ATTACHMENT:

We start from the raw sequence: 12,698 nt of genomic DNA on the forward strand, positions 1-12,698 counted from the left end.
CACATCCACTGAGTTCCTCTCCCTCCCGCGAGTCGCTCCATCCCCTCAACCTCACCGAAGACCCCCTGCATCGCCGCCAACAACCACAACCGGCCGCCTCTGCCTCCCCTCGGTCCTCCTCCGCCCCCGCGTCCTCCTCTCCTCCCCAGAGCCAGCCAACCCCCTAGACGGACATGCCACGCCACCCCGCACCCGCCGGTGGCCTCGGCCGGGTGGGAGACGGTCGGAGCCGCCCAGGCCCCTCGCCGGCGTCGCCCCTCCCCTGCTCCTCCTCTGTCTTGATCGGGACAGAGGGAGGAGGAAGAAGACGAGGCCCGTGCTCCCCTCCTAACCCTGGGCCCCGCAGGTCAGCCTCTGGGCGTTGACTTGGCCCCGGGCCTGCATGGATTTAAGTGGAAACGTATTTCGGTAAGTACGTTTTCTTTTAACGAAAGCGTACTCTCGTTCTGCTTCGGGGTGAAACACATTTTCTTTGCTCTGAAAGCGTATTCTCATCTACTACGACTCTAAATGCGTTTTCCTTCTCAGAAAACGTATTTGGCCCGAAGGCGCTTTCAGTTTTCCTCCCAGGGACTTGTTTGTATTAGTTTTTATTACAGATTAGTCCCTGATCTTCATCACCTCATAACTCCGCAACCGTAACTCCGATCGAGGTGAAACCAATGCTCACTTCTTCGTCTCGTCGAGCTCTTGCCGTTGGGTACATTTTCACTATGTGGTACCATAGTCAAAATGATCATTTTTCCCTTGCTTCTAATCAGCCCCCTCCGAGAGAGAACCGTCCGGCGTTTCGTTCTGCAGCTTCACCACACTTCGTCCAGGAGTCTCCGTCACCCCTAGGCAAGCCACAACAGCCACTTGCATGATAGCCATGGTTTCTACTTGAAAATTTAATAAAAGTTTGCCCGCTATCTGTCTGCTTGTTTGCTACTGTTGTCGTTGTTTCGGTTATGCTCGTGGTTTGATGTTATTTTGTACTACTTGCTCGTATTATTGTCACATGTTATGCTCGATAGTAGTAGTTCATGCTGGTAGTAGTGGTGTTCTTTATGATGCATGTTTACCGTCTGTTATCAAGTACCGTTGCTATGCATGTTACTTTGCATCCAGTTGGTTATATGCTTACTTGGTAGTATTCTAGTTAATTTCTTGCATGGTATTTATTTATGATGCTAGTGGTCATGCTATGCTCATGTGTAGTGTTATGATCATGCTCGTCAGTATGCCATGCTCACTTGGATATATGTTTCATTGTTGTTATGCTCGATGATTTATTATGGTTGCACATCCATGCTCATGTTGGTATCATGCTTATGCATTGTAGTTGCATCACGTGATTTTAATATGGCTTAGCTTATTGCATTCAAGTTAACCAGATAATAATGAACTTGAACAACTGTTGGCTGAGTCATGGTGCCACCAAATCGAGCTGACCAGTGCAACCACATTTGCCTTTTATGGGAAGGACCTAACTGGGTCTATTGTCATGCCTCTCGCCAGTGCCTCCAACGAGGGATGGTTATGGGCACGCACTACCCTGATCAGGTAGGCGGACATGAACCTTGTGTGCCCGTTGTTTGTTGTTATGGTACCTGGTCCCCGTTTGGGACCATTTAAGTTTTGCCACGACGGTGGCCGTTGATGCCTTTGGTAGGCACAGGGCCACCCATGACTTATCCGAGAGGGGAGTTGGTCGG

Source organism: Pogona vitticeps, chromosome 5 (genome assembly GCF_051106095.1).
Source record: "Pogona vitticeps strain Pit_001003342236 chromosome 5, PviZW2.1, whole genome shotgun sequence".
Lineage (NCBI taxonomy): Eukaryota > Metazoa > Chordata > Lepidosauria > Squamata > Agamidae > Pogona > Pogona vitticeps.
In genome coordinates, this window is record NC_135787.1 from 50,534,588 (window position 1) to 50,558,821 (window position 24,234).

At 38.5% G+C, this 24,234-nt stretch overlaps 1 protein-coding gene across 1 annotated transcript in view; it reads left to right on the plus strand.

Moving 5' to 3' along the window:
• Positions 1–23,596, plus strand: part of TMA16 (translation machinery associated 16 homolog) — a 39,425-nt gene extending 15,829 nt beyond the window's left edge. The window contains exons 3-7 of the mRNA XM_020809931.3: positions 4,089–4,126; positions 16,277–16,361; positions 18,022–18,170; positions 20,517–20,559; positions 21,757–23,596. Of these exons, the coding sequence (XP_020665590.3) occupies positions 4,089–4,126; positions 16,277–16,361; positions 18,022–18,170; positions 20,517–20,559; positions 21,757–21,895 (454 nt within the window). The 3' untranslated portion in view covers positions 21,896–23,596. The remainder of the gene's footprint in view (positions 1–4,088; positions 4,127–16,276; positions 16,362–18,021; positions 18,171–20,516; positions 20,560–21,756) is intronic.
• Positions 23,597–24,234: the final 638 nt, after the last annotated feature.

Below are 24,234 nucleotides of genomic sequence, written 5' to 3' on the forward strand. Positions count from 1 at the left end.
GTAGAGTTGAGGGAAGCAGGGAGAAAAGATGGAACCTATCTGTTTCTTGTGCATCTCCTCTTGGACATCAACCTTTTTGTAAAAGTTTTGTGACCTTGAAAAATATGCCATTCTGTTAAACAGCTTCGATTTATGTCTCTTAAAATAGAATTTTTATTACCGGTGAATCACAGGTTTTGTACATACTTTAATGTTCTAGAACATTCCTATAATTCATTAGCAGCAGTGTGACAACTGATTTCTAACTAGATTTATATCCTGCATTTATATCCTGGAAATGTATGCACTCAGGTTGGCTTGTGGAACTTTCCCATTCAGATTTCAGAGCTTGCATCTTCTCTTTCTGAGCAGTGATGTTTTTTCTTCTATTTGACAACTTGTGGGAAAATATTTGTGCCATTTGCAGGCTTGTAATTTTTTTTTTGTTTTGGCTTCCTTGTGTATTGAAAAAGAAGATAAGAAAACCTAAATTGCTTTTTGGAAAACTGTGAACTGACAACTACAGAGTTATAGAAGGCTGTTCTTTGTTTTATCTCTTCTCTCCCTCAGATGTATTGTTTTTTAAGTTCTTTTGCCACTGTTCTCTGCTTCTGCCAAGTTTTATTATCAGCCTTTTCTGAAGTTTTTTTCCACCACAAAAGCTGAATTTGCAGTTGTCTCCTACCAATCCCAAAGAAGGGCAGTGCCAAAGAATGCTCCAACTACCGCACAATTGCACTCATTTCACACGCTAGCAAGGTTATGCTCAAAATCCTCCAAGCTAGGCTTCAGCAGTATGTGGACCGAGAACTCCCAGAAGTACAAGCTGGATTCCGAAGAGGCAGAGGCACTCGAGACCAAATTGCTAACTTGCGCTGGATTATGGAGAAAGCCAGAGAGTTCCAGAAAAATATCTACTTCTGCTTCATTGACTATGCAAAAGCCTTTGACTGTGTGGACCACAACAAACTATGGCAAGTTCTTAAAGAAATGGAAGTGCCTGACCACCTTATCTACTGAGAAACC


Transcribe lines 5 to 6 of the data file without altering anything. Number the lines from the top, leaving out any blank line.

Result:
Lineage (NCBI taxonomy): Eukaryota > Metazoa > Chordata > Lepidosauria > Squamata > Agamidae > Pogona > Pogona vitticeps.
In genome coordinates, this window is record NC_135787.1 from 50,534,588 (window position 1) to 50,558,821 (window position 24,234).